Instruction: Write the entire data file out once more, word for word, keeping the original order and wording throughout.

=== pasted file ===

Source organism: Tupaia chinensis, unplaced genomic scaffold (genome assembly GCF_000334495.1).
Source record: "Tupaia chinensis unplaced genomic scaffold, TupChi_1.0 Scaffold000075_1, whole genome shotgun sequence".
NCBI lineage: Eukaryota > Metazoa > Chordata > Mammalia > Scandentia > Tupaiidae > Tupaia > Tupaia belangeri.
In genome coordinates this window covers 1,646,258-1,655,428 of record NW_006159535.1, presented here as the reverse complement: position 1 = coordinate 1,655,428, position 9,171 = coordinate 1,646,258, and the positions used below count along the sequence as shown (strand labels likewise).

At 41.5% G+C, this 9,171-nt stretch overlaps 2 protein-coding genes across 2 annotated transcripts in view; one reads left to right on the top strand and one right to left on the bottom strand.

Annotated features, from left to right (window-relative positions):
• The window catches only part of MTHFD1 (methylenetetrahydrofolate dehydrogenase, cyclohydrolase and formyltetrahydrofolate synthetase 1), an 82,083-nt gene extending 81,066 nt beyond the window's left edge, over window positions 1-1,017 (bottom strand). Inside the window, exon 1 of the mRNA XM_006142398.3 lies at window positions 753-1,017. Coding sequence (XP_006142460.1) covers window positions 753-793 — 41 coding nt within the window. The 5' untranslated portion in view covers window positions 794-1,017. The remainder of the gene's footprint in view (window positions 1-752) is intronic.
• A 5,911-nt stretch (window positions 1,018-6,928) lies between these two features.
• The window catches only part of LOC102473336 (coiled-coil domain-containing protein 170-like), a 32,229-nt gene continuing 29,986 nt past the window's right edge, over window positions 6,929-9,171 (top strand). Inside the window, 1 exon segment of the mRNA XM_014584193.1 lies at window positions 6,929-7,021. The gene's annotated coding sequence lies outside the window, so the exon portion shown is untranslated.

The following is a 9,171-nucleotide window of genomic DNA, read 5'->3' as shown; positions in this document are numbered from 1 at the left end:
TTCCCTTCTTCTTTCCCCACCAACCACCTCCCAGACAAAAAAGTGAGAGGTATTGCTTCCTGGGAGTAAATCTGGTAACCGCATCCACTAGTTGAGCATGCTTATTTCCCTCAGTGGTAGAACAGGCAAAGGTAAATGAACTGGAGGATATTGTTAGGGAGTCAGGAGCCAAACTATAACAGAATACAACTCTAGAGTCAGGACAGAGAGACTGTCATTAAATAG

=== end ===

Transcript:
Source organism: Tupaia chinensis, unplaced genomic scaffold (genome assembly GCF_000334495.1).
Source record: "Tupaia chinensis unplaced genomic scaffold, TupChi_1.0 Scaffold000075_1, whole genome shotgun sequence".
NCBI lineage: Eukaryota > Metazoa > Chordata > Mammalia > Scandentia > Tupaiidae > Tupaia > Tupaia belangeri.
In genome coordinates this window covers 1,646,258-1,655,428 of record NW_006159535.1, presented here as the reverse complement: position 1 = coordinate 1,655,428, position 9,171 = coordinate 1,646,258, and the positions used below count along the sequence as shown (strand labels likewise).

At 41.5% G+C, this 9,171-nt stretch overlaps 2 protein-coding genes across 2 annotated transcripts in view; one reads left to right on the top strand and one right to left on the bottom strand.

Annotated features, from left to right (window-relative positions):
• The window catches only part of MTHFD1 (methylenetetrahydrofolate dehydrogenase, cyclohydrolase and formyltetrahydrofolate synthetase 1), an 82,083-nt gene extending 81,066 nt beyond the window's left edge, over window positions 1-1,017 (bottom strand). Inside the window, exon 1 of the mRNA XM_006142398.3 lies at window positions 753-1,017. Coding sequence (XP_006142460.1) covers window positions 753-793 — 41 coding nt within the window. The 5' untranslated portion in view covers window positions 794-1,017. The remainder of the gene's footprint in view (window positions 1-752) is intronic.
• A 5,911-nt stretch (window positions 1,018-6,928) lies between these two features.
• The window catches only part of LOC102473336 (coiled-coil domain-containing protein 170-like), a 32,229-nt gene continuing 29,986 nt past the window's right edge, over window positions 6,929-9,171 (top strand). Inside the window, 1 exon segment of the mRNA XM_014584193.1 lies at window positions 6,929-7,021. The gene's annotated coding sequence lies outside the window, so the exon portion shown is untranslated.

The following is a 9,171-nucleotide window of genomic DNA, read 5'->3' as shown; positions in this document are numbered from 1 at the left end:
TTCCCTTCTTCTTTCCCCACCAACCACCTCCCAGACAAAAAAGTGAGAGGTATTGCTTCCTGGGAGTAAATCTGGTAACCGCATCCACTAGTTGAGCATGCTTATTTCCCTCAGTGGTAGAACAGGCAAAGGTAAATGAACTGGAGGATATTGTTAGGGAGTCAGGAGCCAAACTATAACAGAATACAACTCTAGAGTCAGGACAGAGAGACTGTCATTAAATAG